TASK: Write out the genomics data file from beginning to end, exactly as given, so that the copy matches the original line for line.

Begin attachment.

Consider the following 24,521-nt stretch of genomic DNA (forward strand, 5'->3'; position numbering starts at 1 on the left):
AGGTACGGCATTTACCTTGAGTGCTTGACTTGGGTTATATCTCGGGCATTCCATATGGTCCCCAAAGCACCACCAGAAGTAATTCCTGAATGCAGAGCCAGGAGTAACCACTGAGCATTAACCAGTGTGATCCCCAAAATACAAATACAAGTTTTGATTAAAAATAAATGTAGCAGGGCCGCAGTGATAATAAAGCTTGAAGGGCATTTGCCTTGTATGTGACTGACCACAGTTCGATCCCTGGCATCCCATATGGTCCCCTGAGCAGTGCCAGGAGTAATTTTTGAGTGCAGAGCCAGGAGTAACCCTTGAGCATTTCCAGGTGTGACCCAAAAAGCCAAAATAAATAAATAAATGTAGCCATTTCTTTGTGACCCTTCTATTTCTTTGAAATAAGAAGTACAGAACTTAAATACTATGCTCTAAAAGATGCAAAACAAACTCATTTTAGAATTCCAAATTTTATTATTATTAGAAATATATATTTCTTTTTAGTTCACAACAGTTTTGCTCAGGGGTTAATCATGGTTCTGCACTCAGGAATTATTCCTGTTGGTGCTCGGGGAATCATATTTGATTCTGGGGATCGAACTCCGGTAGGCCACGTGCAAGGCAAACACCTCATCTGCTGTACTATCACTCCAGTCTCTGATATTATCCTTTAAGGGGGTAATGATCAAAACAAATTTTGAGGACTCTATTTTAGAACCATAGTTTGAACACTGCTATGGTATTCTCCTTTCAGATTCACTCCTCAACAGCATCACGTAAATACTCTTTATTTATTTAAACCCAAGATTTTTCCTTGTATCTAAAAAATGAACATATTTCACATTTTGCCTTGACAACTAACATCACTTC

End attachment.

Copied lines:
Consider the following 24,521-nt stretch of genomic DNA (forward strand, 5'->3'; position numbering starts at 1 on the left):
AGGTACGGCATTTACCTTGAGTGCTTGACTTGGGTTATATCTCGGGCATTCCATATGGTCCCCAAAGCACCACCAGAAGTAATTCCTGAATGCAGAGCCAGGAGTAACCACTGAGCATTAACCAGTGTGATCCCCAAAATACAAATACAAGTTTTGATTAAAAATAAATGTAGCAGGGCCGCAGTGATAATAAAGCTTGAAGGGCATTTGCCTTGTATGTGACTGACCACAGTTCGATCCCTGGCATCCCATATGGTCCCCTGAGCAGTGCCAGGAGTAATTTTTGAGTGCAGAGCCAGGAGTAACCCTTGAGCATTTCCAGGTGTGACCCAAAAAGCCAAAATAAATAAATAAATGTAGCCATTTCTTTGTGACCCTTCTATTTCTTTGAAATAAGAAGTACAGAACTTAAATACTATGCTCTAAAAGATGCAAAACAAACTCATTTTAGAATTCCAAATTTTATTATTATTAGAAATATATATTTCTTTTTAGTTCACAACAGTTTTGCTCAGGGGTTAATCATGGTTCTGCACTCAGGAATTATTCCTGTTGGTGCTCGGGGAATCATATTTGATTCTGGGGATCGAACTCCGGTAGGCCACGTGCAAGGCAAACACCTCATCTGCTGTACTATCACTCCAGTCTCTGATATTATCCTTTAAGGGGGTAATGATCAAAACAAATTTTGAGGACTCTATTTTAGAACCATAGTTTGAACACTGCTATGGTATTCTCCTTTCAGATTCACTCCTCAACAGCATCACGTAAATACTCTTTATTTATTTAAACCCAAGATTTTTCCTTGTATCTAAAAAATGAACATATTTCACATTTTGCCTTGACAACTAACATCACTTC